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07/03/2009
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The conquest of Mexico: Indigenous actions, Iberian Influence and hegemony

  1. Introduction
  2. Definitions of the word hegemony
  3. Example of how subordination began even before blood was shed
  4. The Spanish framework of conquest
  5. Concept of the hacienda
  6. Conclusion
  7. Works cited

Throughout history, nations and states sought to dominate subordinate groups under many different circumstances. In the first quarter of the sixteenth century, the Spanish Conquistadors began to conquer and colonize the area that would become Mexico (this essay will primarily discuss the events of the conquest, not colonization. The ultimate result of the conquest was an established hegemony, a term I will describe in more detail as it pertains to this essay. In order to understand the extent to which indigenous actions shaped hegemony during the conquest of Mexico, we must first look what context the word hegemony is used in when discussing colonial Latin America; then, it can be argued that although the actions and interpretations, fear and intimidation from the initial encounter and 'barbarism' that the Indigenous people practiced attracted the Spaniards to take control were important factors, Iberian ideologies and the Spanish attitudes of conquest, however, were also influential in shaping the hegemony that followed the conquest, despite the resistance.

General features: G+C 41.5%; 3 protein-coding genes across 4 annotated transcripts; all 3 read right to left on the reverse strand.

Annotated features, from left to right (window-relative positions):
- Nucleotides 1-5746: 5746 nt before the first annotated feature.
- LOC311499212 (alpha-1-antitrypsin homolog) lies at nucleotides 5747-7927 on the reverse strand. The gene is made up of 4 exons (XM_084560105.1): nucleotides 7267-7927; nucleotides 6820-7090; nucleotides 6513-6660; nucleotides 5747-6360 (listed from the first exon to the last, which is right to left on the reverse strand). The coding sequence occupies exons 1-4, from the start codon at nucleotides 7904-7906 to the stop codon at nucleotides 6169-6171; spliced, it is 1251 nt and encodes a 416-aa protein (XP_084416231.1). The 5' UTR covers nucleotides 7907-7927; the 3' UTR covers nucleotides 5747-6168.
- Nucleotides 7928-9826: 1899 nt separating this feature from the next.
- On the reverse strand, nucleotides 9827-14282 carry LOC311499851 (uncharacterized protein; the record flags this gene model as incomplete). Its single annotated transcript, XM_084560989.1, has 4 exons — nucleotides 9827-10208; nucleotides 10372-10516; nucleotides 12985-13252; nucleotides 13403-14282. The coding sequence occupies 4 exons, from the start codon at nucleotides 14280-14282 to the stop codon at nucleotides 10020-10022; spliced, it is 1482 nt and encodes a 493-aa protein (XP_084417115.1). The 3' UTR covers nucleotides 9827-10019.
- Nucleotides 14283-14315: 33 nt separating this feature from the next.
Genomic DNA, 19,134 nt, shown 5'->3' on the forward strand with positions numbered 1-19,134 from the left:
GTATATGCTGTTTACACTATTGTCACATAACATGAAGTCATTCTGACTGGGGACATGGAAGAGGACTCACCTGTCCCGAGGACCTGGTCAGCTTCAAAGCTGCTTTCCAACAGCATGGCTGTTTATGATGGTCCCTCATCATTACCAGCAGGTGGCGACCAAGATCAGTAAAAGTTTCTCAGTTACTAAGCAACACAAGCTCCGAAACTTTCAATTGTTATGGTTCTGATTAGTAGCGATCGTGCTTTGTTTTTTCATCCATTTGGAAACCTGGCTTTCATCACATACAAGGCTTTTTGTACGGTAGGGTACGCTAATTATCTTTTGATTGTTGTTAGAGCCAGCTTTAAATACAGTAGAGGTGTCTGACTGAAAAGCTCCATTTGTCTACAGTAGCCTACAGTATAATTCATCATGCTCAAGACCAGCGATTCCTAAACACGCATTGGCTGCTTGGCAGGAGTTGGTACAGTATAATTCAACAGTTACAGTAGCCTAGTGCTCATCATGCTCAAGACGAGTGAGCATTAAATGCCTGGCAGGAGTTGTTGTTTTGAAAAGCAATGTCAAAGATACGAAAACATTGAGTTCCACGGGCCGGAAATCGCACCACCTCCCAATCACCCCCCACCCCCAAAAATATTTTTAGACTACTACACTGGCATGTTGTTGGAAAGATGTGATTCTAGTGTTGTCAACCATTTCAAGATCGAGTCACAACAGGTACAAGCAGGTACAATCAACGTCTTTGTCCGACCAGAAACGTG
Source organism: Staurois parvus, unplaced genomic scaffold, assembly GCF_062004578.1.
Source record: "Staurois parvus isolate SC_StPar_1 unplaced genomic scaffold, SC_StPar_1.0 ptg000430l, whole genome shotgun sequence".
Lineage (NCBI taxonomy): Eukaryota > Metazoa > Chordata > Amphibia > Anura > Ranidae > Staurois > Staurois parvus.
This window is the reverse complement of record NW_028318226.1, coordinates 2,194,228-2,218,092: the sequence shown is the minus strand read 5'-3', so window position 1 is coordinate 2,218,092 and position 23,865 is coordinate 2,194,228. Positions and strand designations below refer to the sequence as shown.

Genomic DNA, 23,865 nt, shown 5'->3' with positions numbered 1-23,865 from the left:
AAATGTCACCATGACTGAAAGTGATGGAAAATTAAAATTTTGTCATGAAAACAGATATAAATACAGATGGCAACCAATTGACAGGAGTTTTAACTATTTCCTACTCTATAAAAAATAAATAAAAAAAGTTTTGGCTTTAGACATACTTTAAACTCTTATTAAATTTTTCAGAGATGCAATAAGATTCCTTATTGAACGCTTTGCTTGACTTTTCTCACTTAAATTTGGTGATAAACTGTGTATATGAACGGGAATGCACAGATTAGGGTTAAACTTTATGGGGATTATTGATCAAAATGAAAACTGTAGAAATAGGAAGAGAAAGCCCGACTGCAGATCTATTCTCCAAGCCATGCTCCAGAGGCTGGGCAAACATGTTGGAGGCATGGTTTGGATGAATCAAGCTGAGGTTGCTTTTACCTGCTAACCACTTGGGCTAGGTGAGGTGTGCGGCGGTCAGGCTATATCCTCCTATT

[...] Moreover, going back to Adelman's point of how Latin America "fails to follow the natural course of 'Western' history" shows us that Spanish hegemony in the new world was greatly influenced by the actions of the conquistadors, who were influenced by the Crown and Church in Spain (Adelman 3). As the conquest followed this course, Indigenous people, based on fear, did much to adapt and accommodate the Spaniards, hoping to gain alliances. Many converted to Christianity and allied with them while those who opposed were quickly slaughtered. The hegemony that developed over the course of the conquest of Mexico was a result of various circumstances, reactions, ideologies by both indigenous people and Spaniards. [...]


[...] This represents that there was a sense of fear within the indigenous community; and further reading told of how the emperor Moteuccoma was very fearful of the events to come (Sahagún 96). Moreover, when describing the Cholula massacre, the tone and content of the description clearly establishes the dominance that took place: Their [Spaniards] iron lances and halberds seemed to sparkle, and their iron swords were curved like a stream of water. Their cuirasses and iron helmets seemed to make a clattering sound. [...]

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